Currently Browsing: watercolor

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Richard Doesn’t Have a Clue

Yesterday was Father’s Day and like many fortunate people who have parents who are not only still living but living nearby we spent the afternoon with Dick’s dad CR. We brought treats and sat and talked. Later we struggled to get him into clean, fresh clothing. CR has lost the ability to stand for even […]

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I’ll Be Teaching a Workshop at SketchKon 2018

I’m excited to announce that I’m teaching at the Sketchbook Skool and Artists Network SketchKon in November  2 to 4, 2018 (with a workshop class on November 1). It’s in Pasadena, California.  The SketchKon website went up a couple days ago. Click on that link to read about the event, the schedule of activities, the […]

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In Context—Paper Testing

For the first two months of 2018 I tested both the hot press and cold press versions of the new Stonehenge Aqua 140 lb. watercolor paper.  To do that I first bound two books. One contained hot press paper, the other cold press. I then used all the usual pens and paints I typically use […]

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Simple Approaches for Backgrounds—A Five-Part Series: Part 5 Lifting Off Color

This is Part Five of a five-part series on executing simple backgrounds in your journal or other artwork. Part One of this series can be found at this link. I’m going to end this series with the simplest approach to background texture—color lift off. To do this you need a paper with sufficient surface sizing […]

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Simple Approaches for Backgrounds—A Five-Part Series: Part 2 Multi-color Backgrounds

This is Part Two of a five-part series on executing simple backgrounds in your journal or other artwork. Part One of this series can be found at this link. One of the simplest, yet most interesting approaches to a background, especially for a portrait, is to have broken color. This means that one or more […]

Here's another detail of today's sketch so you can see the paper and stroke texture.

New Winsor & Newton Watercolor Paper Part 3: Professional Hot Press

This is the third and final part of my three part series on the new watercolor paper lines from Winsor & Newton: Professional, which is their wood-free fine-art line; and Classic which is their wood-pulp (but acid free) paper. See part one in the series here. Note that this is the NEW Winsor & Newton […]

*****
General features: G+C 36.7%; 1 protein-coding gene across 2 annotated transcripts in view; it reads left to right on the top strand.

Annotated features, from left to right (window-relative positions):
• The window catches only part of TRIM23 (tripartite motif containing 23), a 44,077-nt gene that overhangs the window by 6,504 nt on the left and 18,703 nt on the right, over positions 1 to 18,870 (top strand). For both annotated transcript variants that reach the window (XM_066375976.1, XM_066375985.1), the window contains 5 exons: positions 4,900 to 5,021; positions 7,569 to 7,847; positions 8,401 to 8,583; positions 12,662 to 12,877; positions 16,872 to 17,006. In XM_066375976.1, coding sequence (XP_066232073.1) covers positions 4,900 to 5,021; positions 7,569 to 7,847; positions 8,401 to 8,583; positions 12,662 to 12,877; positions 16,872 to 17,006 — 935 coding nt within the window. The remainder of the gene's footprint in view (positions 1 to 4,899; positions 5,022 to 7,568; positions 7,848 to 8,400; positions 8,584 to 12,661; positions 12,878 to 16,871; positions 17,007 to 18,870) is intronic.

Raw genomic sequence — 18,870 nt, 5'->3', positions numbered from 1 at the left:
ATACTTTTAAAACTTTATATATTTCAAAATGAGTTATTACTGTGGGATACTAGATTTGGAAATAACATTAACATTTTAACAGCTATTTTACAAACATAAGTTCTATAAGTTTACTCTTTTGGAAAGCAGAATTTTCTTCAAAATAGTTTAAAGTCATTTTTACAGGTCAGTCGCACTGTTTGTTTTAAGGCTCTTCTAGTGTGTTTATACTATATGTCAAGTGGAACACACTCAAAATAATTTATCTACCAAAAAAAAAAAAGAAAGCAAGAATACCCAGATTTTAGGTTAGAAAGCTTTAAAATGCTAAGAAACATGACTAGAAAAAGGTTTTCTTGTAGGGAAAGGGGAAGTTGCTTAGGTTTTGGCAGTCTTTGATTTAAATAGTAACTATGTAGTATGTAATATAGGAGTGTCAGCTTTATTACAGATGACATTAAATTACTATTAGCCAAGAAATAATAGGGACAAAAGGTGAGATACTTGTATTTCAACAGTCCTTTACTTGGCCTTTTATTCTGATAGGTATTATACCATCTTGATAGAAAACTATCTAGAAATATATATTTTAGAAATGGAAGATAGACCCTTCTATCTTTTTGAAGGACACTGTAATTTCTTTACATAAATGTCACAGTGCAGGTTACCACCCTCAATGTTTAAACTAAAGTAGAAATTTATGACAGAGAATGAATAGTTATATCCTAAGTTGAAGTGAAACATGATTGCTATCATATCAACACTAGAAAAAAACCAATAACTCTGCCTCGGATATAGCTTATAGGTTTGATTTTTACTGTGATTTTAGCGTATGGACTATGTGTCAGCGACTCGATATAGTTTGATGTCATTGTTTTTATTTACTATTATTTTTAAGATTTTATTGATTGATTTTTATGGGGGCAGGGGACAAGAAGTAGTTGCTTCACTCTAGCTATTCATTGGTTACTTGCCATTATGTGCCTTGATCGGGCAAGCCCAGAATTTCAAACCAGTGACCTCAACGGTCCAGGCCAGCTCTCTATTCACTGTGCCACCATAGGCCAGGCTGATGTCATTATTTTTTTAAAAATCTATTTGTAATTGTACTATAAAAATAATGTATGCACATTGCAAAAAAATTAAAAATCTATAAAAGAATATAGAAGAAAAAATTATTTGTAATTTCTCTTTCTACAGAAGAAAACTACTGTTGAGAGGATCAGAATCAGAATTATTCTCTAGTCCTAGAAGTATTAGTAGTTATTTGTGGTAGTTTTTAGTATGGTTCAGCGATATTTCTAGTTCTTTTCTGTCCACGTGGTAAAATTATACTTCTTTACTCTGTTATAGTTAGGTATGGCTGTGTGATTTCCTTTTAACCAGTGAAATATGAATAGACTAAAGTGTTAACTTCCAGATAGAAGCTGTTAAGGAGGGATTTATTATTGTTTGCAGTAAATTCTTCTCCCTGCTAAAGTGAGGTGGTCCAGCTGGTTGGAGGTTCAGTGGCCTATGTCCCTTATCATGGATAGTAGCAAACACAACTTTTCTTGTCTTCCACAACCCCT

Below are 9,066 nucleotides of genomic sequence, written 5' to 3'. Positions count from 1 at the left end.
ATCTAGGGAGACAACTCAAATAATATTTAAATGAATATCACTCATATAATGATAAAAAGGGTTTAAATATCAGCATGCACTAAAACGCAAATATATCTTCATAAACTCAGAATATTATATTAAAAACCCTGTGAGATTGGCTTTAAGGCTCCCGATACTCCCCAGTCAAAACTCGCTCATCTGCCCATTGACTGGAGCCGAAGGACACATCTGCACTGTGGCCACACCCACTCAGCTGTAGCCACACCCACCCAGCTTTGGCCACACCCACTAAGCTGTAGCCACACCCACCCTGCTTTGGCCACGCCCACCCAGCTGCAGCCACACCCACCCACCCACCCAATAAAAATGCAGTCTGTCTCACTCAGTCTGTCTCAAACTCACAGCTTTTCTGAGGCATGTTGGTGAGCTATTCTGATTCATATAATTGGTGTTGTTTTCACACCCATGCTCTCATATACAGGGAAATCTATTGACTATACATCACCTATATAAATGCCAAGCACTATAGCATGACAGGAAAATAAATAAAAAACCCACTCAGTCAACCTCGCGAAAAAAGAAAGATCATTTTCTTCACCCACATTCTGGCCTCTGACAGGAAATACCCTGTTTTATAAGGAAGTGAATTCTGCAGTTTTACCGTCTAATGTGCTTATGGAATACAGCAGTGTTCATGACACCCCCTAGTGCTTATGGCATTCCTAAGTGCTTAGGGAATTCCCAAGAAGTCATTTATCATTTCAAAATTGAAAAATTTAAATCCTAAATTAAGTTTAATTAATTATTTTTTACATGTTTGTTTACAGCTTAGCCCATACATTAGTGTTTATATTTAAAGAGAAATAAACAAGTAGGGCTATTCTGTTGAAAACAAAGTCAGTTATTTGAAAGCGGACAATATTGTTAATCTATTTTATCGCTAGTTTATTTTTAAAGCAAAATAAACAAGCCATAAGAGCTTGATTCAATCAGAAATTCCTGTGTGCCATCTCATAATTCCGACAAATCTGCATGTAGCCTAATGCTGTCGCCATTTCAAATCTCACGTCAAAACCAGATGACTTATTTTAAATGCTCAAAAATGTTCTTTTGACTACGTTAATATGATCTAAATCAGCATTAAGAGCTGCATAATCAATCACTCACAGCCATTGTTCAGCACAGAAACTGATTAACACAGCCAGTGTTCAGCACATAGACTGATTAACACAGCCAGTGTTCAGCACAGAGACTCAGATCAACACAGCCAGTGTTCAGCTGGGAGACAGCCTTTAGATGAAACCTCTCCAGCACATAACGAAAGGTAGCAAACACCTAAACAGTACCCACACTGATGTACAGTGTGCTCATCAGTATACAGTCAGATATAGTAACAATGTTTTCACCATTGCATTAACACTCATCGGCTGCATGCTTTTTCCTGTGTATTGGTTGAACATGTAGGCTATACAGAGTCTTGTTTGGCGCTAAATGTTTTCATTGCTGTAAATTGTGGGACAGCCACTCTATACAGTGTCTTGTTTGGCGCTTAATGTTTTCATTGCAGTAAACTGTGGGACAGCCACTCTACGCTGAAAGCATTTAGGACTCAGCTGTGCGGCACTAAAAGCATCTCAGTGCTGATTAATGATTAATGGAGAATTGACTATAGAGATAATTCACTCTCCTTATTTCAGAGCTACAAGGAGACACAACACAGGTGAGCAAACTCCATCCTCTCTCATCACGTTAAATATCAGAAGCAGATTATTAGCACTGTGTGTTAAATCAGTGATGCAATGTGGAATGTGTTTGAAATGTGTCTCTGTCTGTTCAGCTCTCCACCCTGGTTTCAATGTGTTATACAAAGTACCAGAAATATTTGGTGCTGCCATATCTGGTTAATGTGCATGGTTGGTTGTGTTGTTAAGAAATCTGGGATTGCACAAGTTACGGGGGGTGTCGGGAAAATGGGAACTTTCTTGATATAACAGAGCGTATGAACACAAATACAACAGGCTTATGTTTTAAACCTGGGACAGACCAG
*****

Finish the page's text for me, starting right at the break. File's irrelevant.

Brush pen and watercolor sketch made from a Sktchy muse—a young woman wearing a fake beard. (I like to draw beards, what can I say.) The finished page has a Montana Acrylic Marker background applied after the sketch was finished.

Just Try It: Pushing a Drawing Beyond Finished

How do we make decisions, fast decisions, when sketching out in the field? By making decisions during practice, and comparing results. Some people can hold two versions of a piece in their mind and weigh what the future work will look like.  For artists just starting out there might seem to be too many possibilities.  […]

Direct brush sketch with watercolor on the new Winsor & Newton Watercolor Paper.

New Winsor & Newton Watercolor Paper Debut at Wet Paint

Mark your calendars. Saturday, April 7, 2018 from 11 a.m. to 4 p.m. there will be painting demonstrations to celebrate the release of the new Winsor & Newton Watercolor paper at Wet Paint, in St. Paul MN. The first 100 attendees will receive a free 22 x 30 inch sample sheet of this 140 lb. […]

Detail of the female portrait.

Hahnemühle Watercolor Sketchbook Review: Part 3

Today is the final part of my three-part review on the Hahnemühle Watercolor Sketchbook. See Part One of the review here. See Part Two of the review here In today’s post I wanted to write about the book structure itself. I’ll then wrap up with a final comment about the paper quality. Binding and Covering […]

After completing a quick sketch with a solid fiber-tipped brush pen I picked up my 1 inch flat watercolor brush and added in washes on this piece.

Play with Different Brushes as Well as Different Pigments: More Green

I have been using a lot of green lately, so I’m not finished with my green series yet! While sketching the image shown today I used a 1 inch flat to apply the watercolor. Flats are great fun because you can turn them on edge and get lines, and you can touch the corner of […]

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